Puny humans still think they're superior to AI when it comes to infosec – and a significant number still don't venture into meatspace or get enough sunlight.
So reckons a survey carried out on behalf of Bugcrowd, which also made the edifying finding that 64 per cent of independent infosec researchers are on median incomes below $25,000/year – with half being aged 24 or younger.
Bugcrowd, which competes with HackerOne in the "crowdsourced security" bug bounty market, released its "In The Mind of a Hacker" report to shed some light on the sorts of people using its services. While it referred to them throughout as "hackers", it meant both infosec researchers and pentesters who claim bug bounties through its platform – the people whose work helps thwart criminal hackers with bad intentions.
Financial reward was not the number-one motivation of the survey's 3,500 respondents either: just under a third (30 per cent) said "learning" was their main motivation, followed by a quarter who cheerfully admitted they were doing it for the cash. A fifth said they enjoyed the problem-solving element of vuln hunting.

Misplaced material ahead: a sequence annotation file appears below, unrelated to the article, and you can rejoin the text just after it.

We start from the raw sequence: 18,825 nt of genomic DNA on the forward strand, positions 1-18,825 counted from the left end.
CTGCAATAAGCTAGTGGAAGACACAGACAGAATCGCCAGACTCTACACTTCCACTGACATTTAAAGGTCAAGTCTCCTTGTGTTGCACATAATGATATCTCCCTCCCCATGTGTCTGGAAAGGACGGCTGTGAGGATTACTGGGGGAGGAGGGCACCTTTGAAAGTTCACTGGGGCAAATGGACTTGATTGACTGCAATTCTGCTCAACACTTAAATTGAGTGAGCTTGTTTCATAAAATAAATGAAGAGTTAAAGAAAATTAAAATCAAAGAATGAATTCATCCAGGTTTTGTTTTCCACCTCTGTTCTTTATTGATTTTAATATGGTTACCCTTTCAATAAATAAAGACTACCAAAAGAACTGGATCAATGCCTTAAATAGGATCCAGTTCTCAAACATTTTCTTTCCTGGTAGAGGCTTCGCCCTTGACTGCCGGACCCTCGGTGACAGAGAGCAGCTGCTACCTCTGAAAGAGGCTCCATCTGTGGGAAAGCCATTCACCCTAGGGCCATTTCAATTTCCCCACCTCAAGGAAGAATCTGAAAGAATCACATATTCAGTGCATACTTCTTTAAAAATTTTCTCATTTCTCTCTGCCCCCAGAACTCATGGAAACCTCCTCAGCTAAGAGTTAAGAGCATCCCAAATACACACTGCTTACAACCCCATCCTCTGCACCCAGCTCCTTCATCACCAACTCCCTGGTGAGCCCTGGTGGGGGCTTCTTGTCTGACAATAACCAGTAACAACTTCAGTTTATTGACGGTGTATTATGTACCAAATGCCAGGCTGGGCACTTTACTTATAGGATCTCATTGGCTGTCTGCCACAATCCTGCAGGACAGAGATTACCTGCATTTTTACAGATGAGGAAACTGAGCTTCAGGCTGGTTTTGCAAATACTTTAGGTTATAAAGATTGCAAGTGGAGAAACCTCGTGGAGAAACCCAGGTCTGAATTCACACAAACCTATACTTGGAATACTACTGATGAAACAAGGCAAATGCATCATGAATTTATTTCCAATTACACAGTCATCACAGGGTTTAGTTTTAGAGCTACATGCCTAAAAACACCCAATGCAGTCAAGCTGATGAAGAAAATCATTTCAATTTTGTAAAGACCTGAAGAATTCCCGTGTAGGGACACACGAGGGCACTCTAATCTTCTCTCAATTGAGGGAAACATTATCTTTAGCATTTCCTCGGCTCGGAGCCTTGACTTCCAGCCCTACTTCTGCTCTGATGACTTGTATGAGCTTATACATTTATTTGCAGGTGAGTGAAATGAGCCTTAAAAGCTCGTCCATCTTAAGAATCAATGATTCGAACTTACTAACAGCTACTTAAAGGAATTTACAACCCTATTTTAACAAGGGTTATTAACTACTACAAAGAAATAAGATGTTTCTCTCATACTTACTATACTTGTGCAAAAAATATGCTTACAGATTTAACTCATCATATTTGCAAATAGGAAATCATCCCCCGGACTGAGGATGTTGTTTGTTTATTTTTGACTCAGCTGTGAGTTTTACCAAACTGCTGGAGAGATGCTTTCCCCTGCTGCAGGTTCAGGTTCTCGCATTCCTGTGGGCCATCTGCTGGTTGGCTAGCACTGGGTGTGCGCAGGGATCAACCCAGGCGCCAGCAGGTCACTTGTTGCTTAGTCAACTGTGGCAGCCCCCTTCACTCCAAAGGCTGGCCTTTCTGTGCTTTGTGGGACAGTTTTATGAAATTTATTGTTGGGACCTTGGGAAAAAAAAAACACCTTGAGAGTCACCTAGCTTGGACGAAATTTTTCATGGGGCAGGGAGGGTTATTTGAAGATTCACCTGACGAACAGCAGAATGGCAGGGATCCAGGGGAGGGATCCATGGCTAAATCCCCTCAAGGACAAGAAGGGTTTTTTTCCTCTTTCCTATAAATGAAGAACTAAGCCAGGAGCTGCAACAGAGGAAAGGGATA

"Hackers will always be one step ahead of AI when it comes to cybersecurity because humans are not confined by the logical limitations of machine intelligence," said Jasmin Landry, top-ranked Bugcrowd hacker. "For example, hackers can adapt four to five low-impact bugs to exploit a single high-impact attack vector that AI would likely miss without the creative flexibility of human decision-making."
Eye-catchingly, or perhaps not, the company's survey found that 87 per cent of humans agreed with Landry. No AI pentesting solutions were asked to respond.
Of the 3,500 people who answered the survey, just under half (48 per cent) reckoned healthcare orgs were most vulnerable to cybercrime during the COVID-19 pandemic. Although some ransomware gangs announced earlier this year they would stop targeting healthcare organisations, other notable names from the underworld declined to join those calls.
Bugcrowd also asked ethical infosec researchers how much sunshine they had access to during the year. A third answered "less than three hours a day", helping reinforce the stereotype that begins with an angry young man hiding inside a hoodie, an image 71 per cent said depicted them. And yes, at present it's almost always men: 94 per cent of respondents said they were male. ®